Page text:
Rickards believes that if you discount China’s economic statistics to reflect the cost of malinvestment, corruption and cronyism between members of the Communist Party and state-controlled banks and companies, the actual GDP growth rates are perhaps half the officially claimed rates. Moreover, this type of infrastructure spending is not only wasteful, but it is unsustainable. He notes:

“The threat from malinvestment in infrastructure, asset bubbles, overleverage, corruption and income inequality are routinely downplayed by Chinese authorities. These threats are viewed as growing pains in the birth of a new China as opposed to an existential crisis in the making. The larger issue for China’s leadership is the impossibility of rebalancing the economy from investment to consumption without a sharp decline in growth. This slowdown, in effect the feared hard landing, is an event for which neither the Communists nor the world at large are prepared.”

In a macroeconomic sense, the collapse of the U.S. real-estate bubble that began with the 2007-2009 subprime crisis also marked the end of a period of malinvestment by China in the U.S. economy. Following classical mercantilist models, China earned foreign exchange from the massive trade deficit it ran with the Western consumer nations, then reinvested these surpluses in mortgage securities that helped to fuel the accumulation of trillions of dollars’ worth of bad debt on the balance sheets of the United States and EU nations.

With the sharp decline in Western demand for cheap exports, the Chinese Communist Party has used massive “investment” in the form of internal-infrastructure spending and debt to prevent a large decline in domestic employment, an eventuality that conjures up ancient fears of political instability and social unrest. China’s leaders are loath to admit that they have a problem much less publish statistics that would confirm such fears.

China Beige Book reports that the Chinese economy is actually decelerating after years of artificially induced internal growth. They report:

“The pace of Chinese economic expansion has plainly slowed. Revenues, sales, profits, and wages are all weaker than a year ago. The slowdown is particularly steep in the North and Northeast, and also pronounced in the Beijing and Central Regions. By sector, stable first-quarter growth in manufacturing confirms our long-standing thesis that it is no longer the economy’s bellwether. Instead, a weaker retail performance is the principal driver of the aggregate trend.”

In order to understand the Chinese economy, Western observers need to remember that all decisions in China taken by the Communist Party must be seen in political rather than economic terms. Party cadres justify massive spending on infrastructure as a means of avoiding social unrest, even while they tolerate endemic corruption and capital flight by party members. This paradox stems at least in part from the fact that China’s leaders are bereft of new ideas with which to guide the nation’s growth.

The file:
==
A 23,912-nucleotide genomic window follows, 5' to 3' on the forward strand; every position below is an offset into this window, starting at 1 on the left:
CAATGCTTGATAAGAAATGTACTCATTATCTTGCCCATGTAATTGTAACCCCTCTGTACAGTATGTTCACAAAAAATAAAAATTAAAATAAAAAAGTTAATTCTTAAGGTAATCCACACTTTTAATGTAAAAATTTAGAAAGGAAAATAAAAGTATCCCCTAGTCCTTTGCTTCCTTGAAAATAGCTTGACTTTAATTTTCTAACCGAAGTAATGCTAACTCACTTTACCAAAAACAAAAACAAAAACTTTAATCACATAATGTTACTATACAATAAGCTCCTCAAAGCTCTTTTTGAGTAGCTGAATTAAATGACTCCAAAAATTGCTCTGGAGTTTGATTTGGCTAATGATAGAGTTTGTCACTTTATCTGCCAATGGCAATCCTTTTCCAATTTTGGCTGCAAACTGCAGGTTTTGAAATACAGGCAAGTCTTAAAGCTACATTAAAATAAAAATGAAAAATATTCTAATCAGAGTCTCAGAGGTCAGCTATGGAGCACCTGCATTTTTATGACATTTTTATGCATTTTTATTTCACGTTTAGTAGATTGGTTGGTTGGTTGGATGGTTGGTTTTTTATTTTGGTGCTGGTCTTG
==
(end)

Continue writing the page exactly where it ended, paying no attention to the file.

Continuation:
After two centuries of foreign occupation and war, China today is the world’s oldest society and also the largest emerging nation. It’s leaders fear giving their own people freedom to prosper for fear of losing political control, yet they imitate the nations of the West in many respects. The long-awaited transition from an investment-driven economy to a consumer-based economy, for example, implies enormous political change.

Clearly all decisions made by the Chinese Communist Party, whether economic or financial, ultimately come down to retaining and protecting the party’s monopoly on power. Unless you understand this basic fact, none of the other aspects of China’s incredibly diverse political economy make any sense. Indeed, whether or not China’s economy overtakes the United States in terms of size is far less important than how and when the political monopoly of China’s communist rulers will ultimately end.

Christopher Whalen is the author of the 2010 book, “Inflated: How Money and Debt Built the American Dream,” now in its second edition from John Wiley & Sons. He is coming out with a new book co-authored with Frederick Feldkamp entitled “Financial Stability: Fraud, Confidence & the Wealth of Nations” which is scheduled to be published by John Wiley & Sons in the second half of 2014. He tweets at @rcwhalen.